Cotton kills - but only when not in water. Whilst in water, cotton will not have any thermal effect. However, the material itself can easily wear you down through drag. You might be able to swim short distances, but longer ones - depending on your fitness - can slow you down considerably through drag. Elite swimmers will wear suits with soft and flowing curves, and no extraneous material. Some even go so far as to shave their body to reduce drag their hair might have. I don't know if that's effective or not, but when races are won by a thousandths of a second, perhaps it's worth it.
Clothes that are worn are not made with elite swimming in mind, and so any material - cotton or not - which doesn't easily allow water to pass through it or by it will tend to drag the swimmer, leading to early fatigue. If one were to wear tight-fitting clothes, which allows water to pass around it more easily, that could reduce that lag; but if the clothes were too tight, that can be restrictive on the muscles needed for motion or breathing.
In addition, cotton does bind to water, and holds tight to it. This is the reason we advocate against wearing cotton in cold weather, because water that gets into the fabric will have a tendency to cling to it, making the wearer colder. In the water, again, there isn't much of a thermal effect because water is in contact with the body regardless of the cotton; but the fact remains that cotton binds with water. When you are swimming, you're dragging all that water along creating additional drag. So, wearing a loose-fitting rayon shirt, for example, will have a tendency to drag the swimmer. But a similarly-fitting cotton shirt will have more of a drag effect because it holds onto the water.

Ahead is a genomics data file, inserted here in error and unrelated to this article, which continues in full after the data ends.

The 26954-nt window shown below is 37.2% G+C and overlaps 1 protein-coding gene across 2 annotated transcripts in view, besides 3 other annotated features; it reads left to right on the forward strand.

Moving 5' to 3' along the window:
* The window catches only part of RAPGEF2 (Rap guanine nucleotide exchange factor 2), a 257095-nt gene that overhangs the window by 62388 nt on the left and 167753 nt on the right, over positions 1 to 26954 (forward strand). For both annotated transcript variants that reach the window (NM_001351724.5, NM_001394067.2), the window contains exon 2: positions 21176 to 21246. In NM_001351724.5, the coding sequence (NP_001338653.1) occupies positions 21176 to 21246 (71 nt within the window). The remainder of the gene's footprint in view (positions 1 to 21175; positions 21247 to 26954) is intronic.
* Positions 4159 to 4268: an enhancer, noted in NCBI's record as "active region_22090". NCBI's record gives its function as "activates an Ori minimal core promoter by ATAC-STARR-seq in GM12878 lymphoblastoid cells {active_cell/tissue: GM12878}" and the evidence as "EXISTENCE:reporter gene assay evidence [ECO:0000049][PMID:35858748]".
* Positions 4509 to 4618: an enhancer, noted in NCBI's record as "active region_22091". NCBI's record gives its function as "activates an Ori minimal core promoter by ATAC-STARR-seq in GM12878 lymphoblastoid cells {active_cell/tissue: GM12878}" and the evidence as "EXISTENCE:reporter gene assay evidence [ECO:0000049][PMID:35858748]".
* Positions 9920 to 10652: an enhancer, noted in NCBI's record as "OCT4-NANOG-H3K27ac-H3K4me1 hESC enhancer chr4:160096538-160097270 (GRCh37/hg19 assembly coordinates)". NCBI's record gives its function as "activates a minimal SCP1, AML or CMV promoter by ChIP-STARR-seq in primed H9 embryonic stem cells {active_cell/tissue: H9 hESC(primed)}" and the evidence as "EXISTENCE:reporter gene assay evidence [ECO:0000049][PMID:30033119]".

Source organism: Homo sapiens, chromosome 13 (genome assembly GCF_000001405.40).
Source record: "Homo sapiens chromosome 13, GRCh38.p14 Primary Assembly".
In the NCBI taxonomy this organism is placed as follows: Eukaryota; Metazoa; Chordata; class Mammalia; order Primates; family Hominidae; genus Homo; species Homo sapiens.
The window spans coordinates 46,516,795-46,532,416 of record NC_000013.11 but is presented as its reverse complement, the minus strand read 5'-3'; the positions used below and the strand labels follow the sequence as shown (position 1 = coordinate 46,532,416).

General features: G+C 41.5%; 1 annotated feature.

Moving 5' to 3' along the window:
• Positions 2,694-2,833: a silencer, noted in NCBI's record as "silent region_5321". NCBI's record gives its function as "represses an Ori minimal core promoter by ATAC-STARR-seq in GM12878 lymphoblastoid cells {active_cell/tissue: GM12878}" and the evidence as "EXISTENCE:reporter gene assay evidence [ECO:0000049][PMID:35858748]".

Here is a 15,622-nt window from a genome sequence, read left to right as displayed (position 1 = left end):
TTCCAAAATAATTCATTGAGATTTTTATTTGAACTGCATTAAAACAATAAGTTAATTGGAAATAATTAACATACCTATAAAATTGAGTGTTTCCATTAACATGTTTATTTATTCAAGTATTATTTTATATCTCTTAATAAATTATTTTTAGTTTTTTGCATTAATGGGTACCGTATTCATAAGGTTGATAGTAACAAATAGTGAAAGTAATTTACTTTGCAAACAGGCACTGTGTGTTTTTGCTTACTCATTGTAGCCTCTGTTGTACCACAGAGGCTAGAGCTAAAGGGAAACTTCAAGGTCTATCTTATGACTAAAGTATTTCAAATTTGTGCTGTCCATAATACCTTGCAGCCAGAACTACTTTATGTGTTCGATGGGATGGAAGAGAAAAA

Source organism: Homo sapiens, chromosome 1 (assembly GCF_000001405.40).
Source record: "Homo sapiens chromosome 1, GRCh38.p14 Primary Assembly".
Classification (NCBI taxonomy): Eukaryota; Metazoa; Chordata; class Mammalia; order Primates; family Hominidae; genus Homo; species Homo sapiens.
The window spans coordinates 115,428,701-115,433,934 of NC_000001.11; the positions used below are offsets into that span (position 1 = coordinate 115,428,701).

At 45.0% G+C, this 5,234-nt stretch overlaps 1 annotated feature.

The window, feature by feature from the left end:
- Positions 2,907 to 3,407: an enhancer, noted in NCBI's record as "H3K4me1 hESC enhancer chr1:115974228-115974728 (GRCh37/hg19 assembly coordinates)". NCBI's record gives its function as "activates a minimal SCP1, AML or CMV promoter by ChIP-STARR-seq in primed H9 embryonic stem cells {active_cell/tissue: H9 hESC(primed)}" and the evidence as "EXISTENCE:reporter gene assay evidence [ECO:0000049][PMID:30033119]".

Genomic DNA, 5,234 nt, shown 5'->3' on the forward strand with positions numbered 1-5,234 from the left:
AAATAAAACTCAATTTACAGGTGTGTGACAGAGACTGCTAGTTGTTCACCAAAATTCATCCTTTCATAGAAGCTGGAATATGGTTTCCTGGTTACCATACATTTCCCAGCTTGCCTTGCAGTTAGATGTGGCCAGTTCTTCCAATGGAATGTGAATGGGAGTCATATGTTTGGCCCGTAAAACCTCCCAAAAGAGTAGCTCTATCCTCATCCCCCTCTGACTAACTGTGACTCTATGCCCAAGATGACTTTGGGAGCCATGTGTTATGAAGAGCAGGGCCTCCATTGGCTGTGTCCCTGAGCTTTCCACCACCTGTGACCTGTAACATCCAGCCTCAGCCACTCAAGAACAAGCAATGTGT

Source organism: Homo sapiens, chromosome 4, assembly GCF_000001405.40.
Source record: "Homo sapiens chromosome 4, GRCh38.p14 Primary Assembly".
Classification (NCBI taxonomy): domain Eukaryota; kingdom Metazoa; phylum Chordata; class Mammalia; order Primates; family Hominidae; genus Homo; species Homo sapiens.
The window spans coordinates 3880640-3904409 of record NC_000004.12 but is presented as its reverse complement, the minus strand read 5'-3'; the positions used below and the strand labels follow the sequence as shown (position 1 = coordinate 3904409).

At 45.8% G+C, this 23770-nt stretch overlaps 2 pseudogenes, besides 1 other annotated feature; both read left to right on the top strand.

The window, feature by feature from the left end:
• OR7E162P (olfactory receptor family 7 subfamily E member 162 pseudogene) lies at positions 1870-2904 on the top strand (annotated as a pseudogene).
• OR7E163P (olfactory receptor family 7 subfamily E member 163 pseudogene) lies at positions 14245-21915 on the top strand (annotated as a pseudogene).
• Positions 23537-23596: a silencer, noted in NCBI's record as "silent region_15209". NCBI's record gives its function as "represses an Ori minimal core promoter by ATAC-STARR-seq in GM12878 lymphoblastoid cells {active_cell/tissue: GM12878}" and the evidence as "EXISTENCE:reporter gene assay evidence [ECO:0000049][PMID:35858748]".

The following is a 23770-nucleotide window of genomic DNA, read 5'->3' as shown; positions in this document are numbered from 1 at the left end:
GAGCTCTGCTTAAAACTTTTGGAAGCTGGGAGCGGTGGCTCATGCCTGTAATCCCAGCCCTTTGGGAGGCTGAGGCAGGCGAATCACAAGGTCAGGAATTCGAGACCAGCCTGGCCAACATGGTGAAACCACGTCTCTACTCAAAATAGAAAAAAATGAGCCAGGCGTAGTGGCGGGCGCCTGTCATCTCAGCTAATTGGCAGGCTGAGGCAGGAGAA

Try swimming with a jacket on, and you'll feel the extra weight you're lugging around when you swim. This is a reason we call for removal of as much clothing as possible when there is a need to swim some distance. If you tread or are using a life-saving device, the clothing won't matter - and will come in handy once rescued.